# How Not to Design a Risk Matrix - National Health Service (UK) Risk Matrix

There are many ways in which to design a poor risk matrix, but one method is used so often that it deserves its own article. This unsound method involves the use of ordinal scales for likelihood and consequence and a pretense that the ordinal scales (which are essentially just labels) can express the magnitude of the likelihood and consequence variables.

A case in point is the risk matrix of the UK National Health Service (NHS). (Reference. A Risk Matrix for Risk Managers, NHS, National Patient Safety Agency, 2008. ) Introduced in 2008, the risk matrix continues to be used by health organizations across the United Kingdom: Figure 1: NHS risk matrix

Figure 1 shows the ordinal scales, which range from 1 to 5 on each axis. It also shows the score assigned by the NHS to each cell, which is the product of its column and row ordinal values, and the risk scores that define the four risk priority levels ("low," "moderate," "high" and "extreme" risk).

The NHS uses the same matrix for 10 types of consequence. It terms a consequence type a "domain." Two examples of domains are "Impact on the safety of patients, staff or public ..." and "Adverse publicity/ reputation." It also uses the same matrix in relation to three different likelihood scales: (1) broad linguistic descriptors of frequency (no numbers), (2) time-based descriptors ("daily", "weekly", "monthly", etc.), and (3) probability descriptors ("<0.1%", "0.1 to 1%", "1 to 10%", etc.).

It is not explained why the risk matrix coloring should be expected to be the same for 10 different consequence domains and three different likelihood scales. And nor is it explained why the thresholds between different risk priority levels should also be the same regardless of the consequence domain or frequency scale.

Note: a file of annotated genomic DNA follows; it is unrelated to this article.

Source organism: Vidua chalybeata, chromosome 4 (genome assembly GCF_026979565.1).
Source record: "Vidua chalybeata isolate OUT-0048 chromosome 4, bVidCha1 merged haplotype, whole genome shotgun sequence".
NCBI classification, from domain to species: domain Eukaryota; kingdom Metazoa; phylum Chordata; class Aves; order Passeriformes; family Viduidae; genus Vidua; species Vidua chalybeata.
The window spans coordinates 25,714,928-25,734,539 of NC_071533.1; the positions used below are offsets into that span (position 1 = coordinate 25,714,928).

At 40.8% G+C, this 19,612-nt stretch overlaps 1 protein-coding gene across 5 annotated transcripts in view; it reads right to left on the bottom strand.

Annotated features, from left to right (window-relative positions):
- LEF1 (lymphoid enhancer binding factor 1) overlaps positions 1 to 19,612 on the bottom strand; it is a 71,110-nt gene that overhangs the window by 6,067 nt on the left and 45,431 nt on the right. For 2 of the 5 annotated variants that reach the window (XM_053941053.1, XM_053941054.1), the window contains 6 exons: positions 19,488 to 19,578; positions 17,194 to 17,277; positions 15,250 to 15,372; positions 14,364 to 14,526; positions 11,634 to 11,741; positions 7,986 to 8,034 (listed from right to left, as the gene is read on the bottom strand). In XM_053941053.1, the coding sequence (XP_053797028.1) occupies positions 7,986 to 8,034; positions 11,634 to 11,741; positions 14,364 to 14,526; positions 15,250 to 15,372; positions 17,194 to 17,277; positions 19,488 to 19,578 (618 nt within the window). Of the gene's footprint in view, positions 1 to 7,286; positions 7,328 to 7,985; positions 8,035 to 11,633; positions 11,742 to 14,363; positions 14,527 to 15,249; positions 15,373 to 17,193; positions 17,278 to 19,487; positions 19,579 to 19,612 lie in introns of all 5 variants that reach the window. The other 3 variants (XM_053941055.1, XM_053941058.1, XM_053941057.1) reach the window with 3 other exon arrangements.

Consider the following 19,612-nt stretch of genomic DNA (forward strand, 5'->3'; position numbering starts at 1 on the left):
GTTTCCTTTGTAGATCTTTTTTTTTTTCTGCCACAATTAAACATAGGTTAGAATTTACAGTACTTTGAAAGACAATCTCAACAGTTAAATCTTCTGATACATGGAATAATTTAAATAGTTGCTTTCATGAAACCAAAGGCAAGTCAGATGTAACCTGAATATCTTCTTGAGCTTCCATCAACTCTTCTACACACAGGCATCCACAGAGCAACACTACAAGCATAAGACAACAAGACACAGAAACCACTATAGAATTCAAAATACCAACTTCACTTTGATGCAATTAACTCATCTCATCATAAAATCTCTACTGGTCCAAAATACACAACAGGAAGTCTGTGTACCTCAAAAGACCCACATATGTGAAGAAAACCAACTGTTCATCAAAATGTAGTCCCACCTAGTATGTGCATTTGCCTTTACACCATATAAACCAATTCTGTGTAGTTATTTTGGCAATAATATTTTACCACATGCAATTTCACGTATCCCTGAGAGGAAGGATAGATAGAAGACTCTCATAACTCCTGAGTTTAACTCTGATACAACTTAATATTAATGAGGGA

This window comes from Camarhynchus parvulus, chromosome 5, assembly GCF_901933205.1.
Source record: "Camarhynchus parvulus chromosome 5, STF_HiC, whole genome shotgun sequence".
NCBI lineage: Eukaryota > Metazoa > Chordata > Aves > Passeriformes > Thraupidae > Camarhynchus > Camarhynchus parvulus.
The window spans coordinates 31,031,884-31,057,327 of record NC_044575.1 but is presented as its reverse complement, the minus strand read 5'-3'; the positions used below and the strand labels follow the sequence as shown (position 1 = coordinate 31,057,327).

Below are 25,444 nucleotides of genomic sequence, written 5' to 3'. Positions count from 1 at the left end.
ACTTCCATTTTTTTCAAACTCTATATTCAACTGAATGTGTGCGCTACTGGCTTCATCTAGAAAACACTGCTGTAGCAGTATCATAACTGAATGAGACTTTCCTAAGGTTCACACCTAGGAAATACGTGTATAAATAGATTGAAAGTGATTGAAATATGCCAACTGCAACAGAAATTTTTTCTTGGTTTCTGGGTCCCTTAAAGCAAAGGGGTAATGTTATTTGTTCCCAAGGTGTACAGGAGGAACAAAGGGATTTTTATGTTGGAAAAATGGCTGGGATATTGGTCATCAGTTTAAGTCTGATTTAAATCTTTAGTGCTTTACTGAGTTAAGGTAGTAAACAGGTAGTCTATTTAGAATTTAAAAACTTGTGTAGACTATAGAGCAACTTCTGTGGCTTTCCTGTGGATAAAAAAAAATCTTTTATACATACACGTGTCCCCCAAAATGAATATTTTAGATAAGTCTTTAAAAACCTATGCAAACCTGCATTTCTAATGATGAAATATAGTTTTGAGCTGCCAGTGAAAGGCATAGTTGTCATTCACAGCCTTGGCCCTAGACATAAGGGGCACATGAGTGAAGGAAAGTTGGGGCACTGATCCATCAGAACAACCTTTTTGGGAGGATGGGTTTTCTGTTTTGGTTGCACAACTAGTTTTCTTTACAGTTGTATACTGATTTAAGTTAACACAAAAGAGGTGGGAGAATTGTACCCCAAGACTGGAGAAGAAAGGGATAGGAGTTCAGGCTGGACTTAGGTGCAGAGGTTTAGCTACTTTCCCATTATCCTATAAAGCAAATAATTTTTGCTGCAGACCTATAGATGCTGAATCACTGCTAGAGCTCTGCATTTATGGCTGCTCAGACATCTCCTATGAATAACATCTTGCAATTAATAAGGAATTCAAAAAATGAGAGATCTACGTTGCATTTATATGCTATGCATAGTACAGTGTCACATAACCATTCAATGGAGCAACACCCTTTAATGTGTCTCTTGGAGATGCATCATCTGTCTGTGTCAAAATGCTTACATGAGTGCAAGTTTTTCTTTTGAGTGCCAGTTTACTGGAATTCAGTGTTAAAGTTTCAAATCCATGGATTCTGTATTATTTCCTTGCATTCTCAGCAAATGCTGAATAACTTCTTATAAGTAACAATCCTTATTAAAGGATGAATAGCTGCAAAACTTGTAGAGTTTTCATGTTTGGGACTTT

Rational risk matrix design depends on the use of ratio (quantitative) scales for likelihood and consequence. If we are to audit the NHS matrix, we need to identify the ratio scales that underlie it. Unfortunately, for most of the consequence domains, the descriptors are linguistic, not quantitative. There are a few exceptions, however, so all is not lost.

We will consider the consequence domain called "business objectives/projects." It appears that this domain is intended to be used in conjunction with the probability descriptors of likelihood. Although we can extract most of the axis tick mark values from the NHS documentation, the upper and lower bounds of the scales are undefined, so we are forced to make some reasonable assumptions. For example, the "Catastrophic" consequence is defined as a budget overrun greater than 25%, so we have assumed that that category could range from 25% to 100%. It is not widely appreciated that the bounds do matter and can affect the coloring of the top and bottom rows and the left and right columns. So, with reasonable assumptions, the scales for this case look something like this (plotted on log scales): Figure 2: NHS risk matrix - scales for business objectives/projects

To design a risk matrix, we also need to know the values of the iso-risk contours that separate the different risk priority levels. That information was not provided but we can make some assumptions and sensitivity studies. We quickly discover that any design we produce using the above scales is not going to be symmetrical, in contrast to the NHS matrix which is completely symmetrical.